UK home broadband speeds up by 18 per cent year-on-year, despite the pandemic

via Flickr © Kenny Holston 21 (CC BY-ND 2.0)

via Flickr © Kenny Holston 21 (CC BY-ND 2.0)

  • Ofcom says 73 per cent of population now gets superfast broadband...
  • But it depends on how you define "superfast"
  • Full-fibre availability up by 20 per cent since 2018...
  • But only 12 per cent of homes can connect to it

Ofcom, the UK comms regulator, has published its latest annual research, the Communications Market Report 2019, showing that average broadband speed across the country rose by 18 per cent in the last year. It grew from 52.2 Mbps to 64 Mbps. 

The report is based on data gathered and collated in November 2019 but has been adjusted to take account of the impact of the corona virus lockdown and the surge in home working and video streaming that resulted. Between the beginning of this March and the end of the month (the lockdown officially began on March 23 but many people were self-isolating from March 16) residential broadband speeds fell by two per cent. 

The pandemic notwithstanding, the 18 per cent average broadband speed increase is in line with government targets and telco/ISP promises. Ofcom points out that the small dip in speed first recorded in March had little effect on the availability and resilience of broadband connectivity which held up well and continues to do so.

Of the major broadband providers, Virgin Media suffered the greatest slowdown. Speeds fell by nine point nine per cent as the lockdown took hold and demand rose. Ofcom does point out though that, having an all-fibre network, Virgin routinely provides considerably higher speeds than other ISPs and thus most subscribers would have been unlikely to perceive any service degradation. What they do notice though is Virgin Media's continual and all too frequent inflation-busting price rises.

Ofcom claims to have a very accurate methodology in place to calculate data rates whereby a big and widely geographically-dispersed group of volunteers agree to have their broadband speeds monitored directly from their routers. It has found that 73 per cent of British homes have what the regulator is pleased to call "superfast broadband", which equates to a minimum speed os 30Mbps.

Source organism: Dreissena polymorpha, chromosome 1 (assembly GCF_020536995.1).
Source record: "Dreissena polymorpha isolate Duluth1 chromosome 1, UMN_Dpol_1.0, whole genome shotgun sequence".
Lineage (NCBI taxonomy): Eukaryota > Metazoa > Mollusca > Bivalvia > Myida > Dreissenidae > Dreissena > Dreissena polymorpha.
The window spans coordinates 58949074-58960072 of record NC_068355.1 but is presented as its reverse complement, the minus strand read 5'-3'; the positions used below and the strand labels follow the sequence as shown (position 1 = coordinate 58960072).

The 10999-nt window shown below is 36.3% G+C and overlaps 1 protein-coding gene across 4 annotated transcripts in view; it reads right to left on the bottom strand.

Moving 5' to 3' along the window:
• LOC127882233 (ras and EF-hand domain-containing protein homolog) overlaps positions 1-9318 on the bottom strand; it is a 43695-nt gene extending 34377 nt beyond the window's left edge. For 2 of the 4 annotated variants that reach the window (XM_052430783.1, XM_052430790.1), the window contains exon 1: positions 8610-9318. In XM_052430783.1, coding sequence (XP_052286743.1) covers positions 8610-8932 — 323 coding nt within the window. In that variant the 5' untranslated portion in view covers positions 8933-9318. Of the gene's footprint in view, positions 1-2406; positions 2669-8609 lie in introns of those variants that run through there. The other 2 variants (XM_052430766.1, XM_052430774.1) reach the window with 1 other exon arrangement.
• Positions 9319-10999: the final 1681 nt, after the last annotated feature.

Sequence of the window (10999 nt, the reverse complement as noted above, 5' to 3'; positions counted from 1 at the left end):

And that figure is, of course, just the infamous "up to" rate so beloved of the ISPs because it is such an easy get out when independent tests indicate that the real speeds achieved are woefully below the "up to" (say), a 60 mbps rate or whatever other unfeasibly fast figure the marketing department has conjured up. That part of the market is still far too redolent of the boastful and thoroughly unreliable Toad of Toad hall. Poop! Poop!

As the Ofcom report shows, the real-life, real-world speeds actually achieved are, surprise, surprise, lower than the "up to" speeds so prominently displayed in ISP adverts. Ofcom reveals that 69 per cent of residential subscribers get speeds in excess of 30mbps - and that figure includes the 17 per cent of homes that get 100mbps or above and the mere three per cent that get 300 mbps.

Down at the bottom of the league, 13 per cent of UK houses still struggle on with 10 mbps of even less while 18 per cent have service speeds of somewhere between 10 mbps and 30 mbps. What's more, the statistics refer to the ratio of households actually achieving those speeds rather than the breadth of their availability.

The simple fact of the matter is that broadband speeds and ISP service bundles available to households vary greatly according to where the domestic premises are situated, be that a fibre-optic cabled city centre apartment, a cottage in a village or a moorland farm. 

Britain is still a long way away from being a broadband paradise for all, but things are improving, albeit at a generally sluggish rate. Some 80 per cent of UK homes now have broadband connectivity. However, while full-fibre availability is up by 20 per cent since 2018, a mere 12 per cent of UK households can actually access it. It's a problem that needs to be addressed as quickly as possible, especially as, in a post-pandemic world, working from home might well be the norm for a much greater proportion of the population than it was back in PCV (pre-corona-virus) days.

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